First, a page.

A further point of criticism is that so far, the ISA has not ex-tended protected status to any valuable seabed habitats outside the licence areas, despite the fact that as the Authority estab-lished and legitimized by UNCLOS, it is ideally placed to do so. At present, designating marine protected areas in the high seas is extremely complicated due to the plethora of organizations involved. What’s more, some protection regimes relate solely to specific marine fauna, particularly fish, in the water column, while others focus exclusively on the conservation of biotic communities on the seabed.
The International Maritime Organization (IMO), for example, can designate Particularly Sensitive Sea Areas (PSSAs) in which shipping is restricted or prohibited, e.g. to protect important fishing grounds, whale breeding areas, or areas of archaeological significance. One example is the Great Barrier Reef along the coast of northeast Australia. The possibility of extending PSSA status to the Sargasso Sea in the western Atlantic is also under discussion in IMO circles at present. The Sargasso Sea hosts vast amounts of the macroalgae Sargassum, masses of which float on the surface of the water and provide an important habitat for many marine fauna. However, Particularly Sensitive Sea Area status merely restricts commercial shipping by regulating transit through the area.
In other regions, fishing may be restricted in marine protected areas (MPAs). Such areas have been proposed under the Convention for the Protection of the Marine Environment of the North-East Atlantic (OSPAR Convention), a regional marine protection agreement which has been signed and ratified by a number of Western and Northern European countries. The fisheries management organization responsible for the Northeast Atlantic has taken account of the OSPAR Convention and has closed most areas of the Northeast Atlantic to bottom trawling.
These examples show just how complex a task it is to design-ate protected areas, which, in any case, only protect individual areas of the sea. Making matters worse, the regulations pertain-ing to protected areas are only binding on the few states which have signed up to the relevant agreement. Other states can simply ignore the regulations. What is needed, therefore, is a gen-eral obligation to protect habitats in their entirety from seabed to surface. In practice, however, no such arrangements exist. In the areas covered by the OSPAR Convention in the Mid-Atlantic Ridge, only bottom trawling is currently prohibited. To establish a comprehensive protection regime, it would be helpful if the ISA were to recognise these MPAs and extend protected area status to the seabed in these regions. This would protect seamounts and banks not only from bottom trawling but also from mining interests in future. At present, however, the ISA cannot recognise these areas because its jurisdiction extends solely to seabed mining. In order to protect valuable marine areas in international waters, an implementing agreement to UNCLOS for the conservation of marine biodiversity would have to be adopted first of all. A United Nations working group has been preparing such an agreement for some years, but it is proving to be a slow process.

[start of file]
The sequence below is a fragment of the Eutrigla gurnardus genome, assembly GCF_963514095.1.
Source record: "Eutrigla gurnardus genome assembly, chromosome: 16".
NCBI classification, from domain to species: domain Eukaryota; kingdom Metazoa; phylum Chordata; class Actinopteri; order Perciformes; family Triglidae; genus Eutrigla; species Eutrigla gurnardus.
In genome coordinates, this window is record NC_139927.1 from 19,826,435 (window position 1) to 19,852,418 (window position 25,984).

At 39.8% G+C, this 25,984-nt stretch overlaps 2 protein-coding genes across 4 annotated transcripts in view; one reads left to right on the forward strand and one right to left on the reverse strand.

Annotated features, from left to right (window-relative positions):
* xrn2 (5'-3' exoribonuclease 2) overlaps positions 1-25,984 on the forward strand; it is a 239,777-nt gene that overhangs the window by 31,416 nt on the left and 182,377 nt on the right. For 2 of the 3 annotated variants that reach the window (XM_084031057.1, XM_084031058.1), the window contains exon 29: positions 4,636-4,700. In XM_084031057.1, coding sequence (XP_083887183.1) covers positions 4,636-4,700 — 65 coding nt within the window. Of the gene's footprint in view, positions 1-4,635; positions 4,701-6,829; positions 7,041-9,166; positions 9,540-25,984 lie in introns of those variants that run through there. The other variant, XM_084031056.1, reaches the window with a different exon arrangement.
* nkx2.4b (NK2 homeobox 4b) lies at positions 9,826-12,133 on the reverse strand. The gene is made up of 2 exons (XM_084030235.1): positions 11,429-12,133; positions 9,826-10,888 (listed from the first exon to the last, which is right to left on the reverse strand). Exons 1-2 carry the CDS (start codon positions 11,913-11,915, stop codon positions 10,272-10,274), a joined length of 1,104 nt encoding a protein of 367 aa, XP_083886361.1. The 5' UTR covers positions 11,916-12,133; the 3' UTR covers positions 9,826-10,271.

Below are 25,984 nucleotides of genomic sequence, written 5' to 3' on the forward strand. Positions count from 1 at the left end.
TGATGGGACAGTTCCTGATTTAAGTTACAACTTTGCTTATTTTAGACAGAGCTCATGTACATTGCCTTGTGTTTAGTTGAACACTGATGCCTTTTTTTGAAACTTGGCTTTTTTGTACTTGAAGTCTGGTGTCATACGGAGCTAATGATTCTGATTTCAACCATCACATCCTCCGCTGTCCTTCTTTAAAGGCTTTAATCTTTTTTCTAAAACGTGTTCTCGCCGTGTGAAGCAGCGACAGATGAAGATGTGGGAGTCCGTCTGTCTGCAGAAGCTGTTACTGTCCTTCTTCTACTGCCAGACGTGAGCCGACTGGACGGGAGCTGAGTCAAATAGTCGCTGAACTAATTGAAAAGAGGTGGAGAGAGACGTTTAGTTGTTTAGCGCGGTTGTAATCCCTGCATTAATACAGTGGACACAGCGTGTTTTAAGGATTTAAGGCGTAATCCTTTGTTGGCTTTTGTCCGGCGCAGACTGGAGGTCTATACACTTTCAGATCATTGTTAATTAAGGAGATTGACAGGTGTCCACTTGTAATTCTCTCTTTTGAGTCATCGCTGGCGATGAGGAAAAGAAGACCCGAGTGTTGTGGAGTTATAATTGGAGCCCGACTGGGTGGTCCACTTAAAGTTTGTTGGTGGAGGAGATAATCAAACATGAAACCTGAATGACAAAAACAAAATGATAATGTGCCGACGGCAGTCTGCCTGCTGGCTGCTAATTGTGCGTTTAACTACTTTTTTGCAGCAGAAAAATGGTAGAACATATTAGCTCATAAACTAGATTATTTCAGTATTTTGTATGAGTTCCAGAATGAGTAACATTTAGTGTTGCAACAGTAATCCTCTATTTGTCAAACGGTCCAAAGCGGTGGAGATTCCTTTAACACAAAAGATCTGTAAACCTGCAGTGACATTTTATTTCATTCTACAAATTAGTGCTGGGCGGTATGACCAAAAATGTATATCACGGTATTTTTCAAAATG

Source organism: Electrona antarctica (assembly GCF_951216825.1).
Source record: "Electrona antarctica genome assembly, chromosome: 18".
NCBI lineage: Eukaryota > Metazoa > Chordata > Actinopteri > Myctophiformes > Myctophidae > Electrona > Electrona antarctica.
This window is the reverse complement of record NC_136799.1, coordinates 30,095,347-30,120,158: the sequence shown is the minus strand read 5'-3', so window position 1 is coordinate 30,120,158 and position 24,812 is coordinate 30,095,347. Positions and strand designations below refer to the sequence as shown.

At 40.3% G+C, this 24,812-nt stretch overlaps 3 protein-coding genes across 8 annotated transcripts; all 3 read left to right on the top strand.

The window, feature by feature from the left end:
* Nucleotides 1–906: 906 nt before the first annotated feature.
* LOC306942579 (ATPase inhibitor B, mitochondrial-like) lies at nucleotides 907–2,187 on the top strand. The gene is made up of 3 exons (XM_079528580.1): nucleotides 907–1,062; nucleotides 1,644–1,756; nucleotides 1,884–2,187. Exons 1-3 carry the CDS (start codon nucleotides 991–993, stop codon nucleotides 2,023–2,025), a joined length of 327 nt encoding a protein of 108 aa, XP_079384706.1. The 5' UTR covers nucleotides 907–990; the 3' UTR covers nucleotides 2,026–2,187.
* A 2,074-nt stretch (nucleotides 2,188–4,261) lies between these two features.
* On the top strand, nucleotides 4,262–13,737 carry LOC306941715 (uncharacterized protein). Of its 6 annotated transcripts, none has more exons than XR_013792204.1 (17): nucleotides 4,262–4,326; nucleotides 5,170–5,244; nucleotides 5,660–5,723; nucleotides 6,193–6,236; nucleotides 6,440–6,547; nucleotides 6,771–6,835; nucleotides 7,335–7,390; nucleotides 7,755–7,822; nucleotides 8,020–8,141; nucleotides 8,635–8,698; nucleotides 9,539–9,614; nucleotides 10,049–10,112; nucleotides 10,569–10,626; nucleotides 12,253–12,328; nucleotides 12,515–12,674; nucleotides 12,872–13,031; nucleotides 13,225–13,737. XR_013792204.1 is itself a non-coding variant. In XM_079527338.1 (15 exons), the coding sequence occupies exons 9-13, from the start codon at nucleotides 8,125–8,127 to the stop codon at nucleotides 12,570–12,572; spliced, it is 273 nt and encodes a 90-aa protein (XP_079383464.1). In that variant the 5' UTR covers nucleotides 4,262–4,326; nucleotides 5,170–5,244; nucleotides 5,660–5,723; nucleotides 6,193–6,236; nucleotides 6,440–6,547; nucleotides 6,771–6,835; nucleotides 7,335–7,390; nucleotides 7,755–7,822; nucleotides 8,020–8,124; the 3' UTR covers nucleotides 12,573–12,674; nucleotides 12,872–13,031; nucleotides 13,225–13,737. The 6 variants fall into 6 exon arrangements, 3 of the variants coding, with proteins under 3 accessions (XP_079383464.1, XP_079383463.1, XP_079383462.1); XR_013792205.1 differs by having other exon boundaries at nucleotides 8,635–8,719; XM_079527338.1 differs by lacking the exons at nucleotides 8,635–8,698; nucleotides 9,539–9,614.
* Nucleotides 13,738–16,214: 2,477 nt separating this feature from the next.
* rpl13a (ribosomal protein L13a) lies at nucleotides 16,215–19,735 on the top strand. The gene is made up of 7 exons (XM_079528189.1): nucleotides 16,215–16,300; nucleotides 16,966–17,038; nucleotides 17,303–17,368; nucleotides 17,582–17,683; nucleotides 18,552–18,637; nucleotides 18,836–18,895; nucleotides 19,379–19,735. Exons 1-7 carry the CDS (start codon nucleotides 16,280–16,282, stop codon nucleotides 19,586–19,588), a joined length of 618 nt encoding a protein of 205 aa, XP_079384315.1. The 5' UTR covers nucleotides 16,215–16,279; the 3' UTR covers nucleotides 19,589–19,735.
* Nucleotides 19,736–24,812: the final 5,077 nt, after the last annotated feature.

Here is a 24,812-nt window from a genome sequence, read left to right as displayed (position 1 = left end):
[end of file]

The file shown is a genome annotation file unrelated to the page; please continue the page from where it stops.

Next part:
This is almost inexcusable, for a comprehensive protection regime for valuable marine areas has been demanded at the highest level for many years. Back in 1992, for example, the United Nations Conference on Environment and Development (UNCED) in Rio de Janeiro adopted the Convention on Biological Diversity (CBD), whose objective is the conservation of biological diversity in both terrestrial and marine ecosystems throughout the world. Recent decisions adopted by the Conference of the Parties to the Convention on Biological Diversity (CBD) call for the establishment of marine protected areas in marine areas beyond the limits of national jurisdiction, and for ecologically or biologically significant marine areas (EBSAs) in need of protection to be identified.
The United Nations Conference on Sustainable Development (Rio+20) in 2012 therefore urged the international community to bring the ongoing process to develop an implementing agreement to UNCLOS on the conservation of marine biodiversity to a swift conclusion. At present, however, the instruments available under UNCLOS and, indeed, to the ISA for the designation of marine protected areas are very limited. The ISA cannot design-ate any marine protected areas outside marine mining areas, nor can it recognize such areas. In view of the great pressure on seabed habitats, it is unacceptable that the preparation of the implementing agreement is taking so long.
The OSPAR Commission has observer status in the Assembly of the International Seabed Authority and is negotiating with this and other maritime organizations, such as the International Maritime Organization (IMO) and the International Commission for the Conservation of Atlantic Tunas (ICCAT), on the establishment of comprehensive marine protection regimes in the near future. A key prerequisite, however, is the adoption of an implementing agreement to UNCLOS on the conservation of marine biodiversity, in order to provide general protection for biological diversity in fragile habitats.